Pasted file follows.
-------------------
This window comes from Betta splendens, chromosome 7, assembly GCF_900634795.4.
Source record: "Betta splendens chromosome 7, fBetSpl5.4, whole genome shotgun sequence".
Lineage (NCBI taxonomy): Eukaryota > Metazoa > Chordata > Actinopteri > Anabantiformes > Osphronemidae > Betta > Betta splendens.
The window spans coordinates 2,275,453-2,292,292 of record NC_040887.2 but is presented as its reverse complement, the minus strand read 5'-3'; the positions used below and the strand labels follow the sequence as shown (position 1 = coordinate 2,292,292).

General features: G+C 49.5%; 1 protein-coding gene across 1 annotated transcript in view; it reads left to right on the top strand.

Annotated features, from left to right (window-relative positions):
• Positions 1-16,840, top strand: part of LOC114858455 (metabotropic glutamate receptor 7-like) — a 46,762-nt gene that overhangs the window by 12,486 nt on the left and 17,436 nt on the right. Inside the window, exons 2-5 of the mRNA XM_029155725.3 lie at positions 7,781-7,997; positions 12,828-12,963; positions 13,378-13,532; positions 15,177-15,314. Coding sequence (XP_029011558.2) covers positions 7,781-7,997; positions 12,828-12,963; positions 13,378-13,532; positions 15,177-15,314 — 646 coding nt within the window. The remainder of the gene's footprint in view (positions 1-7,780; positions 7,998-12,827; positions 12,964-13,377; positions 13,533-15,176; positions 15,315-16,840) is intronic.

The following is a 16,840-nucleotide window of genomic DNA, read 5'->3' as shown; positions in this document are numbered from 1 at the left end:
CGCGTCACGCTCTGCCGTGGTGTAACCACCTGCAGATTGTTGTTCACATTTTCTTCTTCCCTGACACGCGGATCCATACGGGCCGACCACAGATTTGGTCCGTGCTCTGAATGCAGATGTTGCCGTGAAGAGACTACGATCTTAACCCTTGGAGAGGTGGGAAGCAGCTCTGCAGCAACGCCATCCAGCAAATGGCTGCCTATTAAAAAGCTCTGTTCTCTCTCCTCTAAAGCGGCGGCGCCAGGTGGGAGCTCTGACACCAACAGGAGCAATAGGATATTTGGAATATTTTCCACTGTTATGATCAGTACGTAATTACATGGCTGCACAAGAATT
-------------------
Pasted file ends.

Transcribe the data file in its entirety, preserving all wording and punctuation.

This window comes from Betta splendens, chromosome 7, assembly GCF_900634795.4.
Source record: "Betta splendens chromosome 7, fBetSpl5.4, whole genome shotgun sequence".
Lineage (NCBI taxonomy): Eukaryota > Metazoa > Chordata > Actinopteri > Anabantiformes > Osphronemidae > Betta > Betta splendens.
The window spans coordinates 2,275,453-2,292,292 of record NC_040887.2 but is presented as its reverse complement, the minus strand read 5'-3'; the positions used below and the strand labels follow the sequence as shown (position 1 = coordinate 2,292,292).

General features: G+C 49.5%; 1 protein-coding gene across 1 annotated transcript in view; it reads left to right on the top strand.

Annotated features, from left to right (window-relative positions):
• Positions 1-16,840, top strand: part of LOC114858455 (metabotropic glutamate receptor 7-like) — a 46,762-nt gene that overhangs the window by 12,486 nt on the left and 17,436 nt on the right. Inside the window, exons 2-5 of the mRNA XM_029155725.3 lie at positions 7,781-7,997; positions 12,828-12,963; positions 13,378-13,532; positions 15,177-15,314. Coding sequence (XP_029011558.2) covers positions 7,781-7,997; positions 12,828-12,963; positions 13,378-13,532; positions 15,177-15,314 — 646 coding nt within the window. The remainder of the gene's footprint in view (positions 1-7,780; positions 7,998-12,827; positions 12,964-13,377; positions 13,533-15,176; positions 15,315-16,840) is intronic.

The following is a 16,840-nucleotide window of genomic DNA, read 5'->3' as shown; positions in this document are numbered from 1 at the left end:
CGCGTCACGCTCTGCCGTGGTGTAACCACCTGCAGATTGTTGTTCACATTTTCTTCTTCCCTGACACGCGGATCCATACGGGCCGACCACAGATTTGGTCCGTGCTCTGAATGCAGATGTTGCCGTGAAGAGACTACGATCTTAACCCTTGGAGAGGTGGGAAGCAGCTCTGCAGCAACGCCATCCAGCAAATGGCTGCCTATTAAAAAGCTCTGTTCTCTCTCCTCTAAAGCGGCGGCGCCAGGTGGGAGCTCTGACACCAACAGGAGCAATAGGATATTTGGAATATTTTCCACTGTTATGATCAGTACGTAATTACATGGCTGCACAAGAATT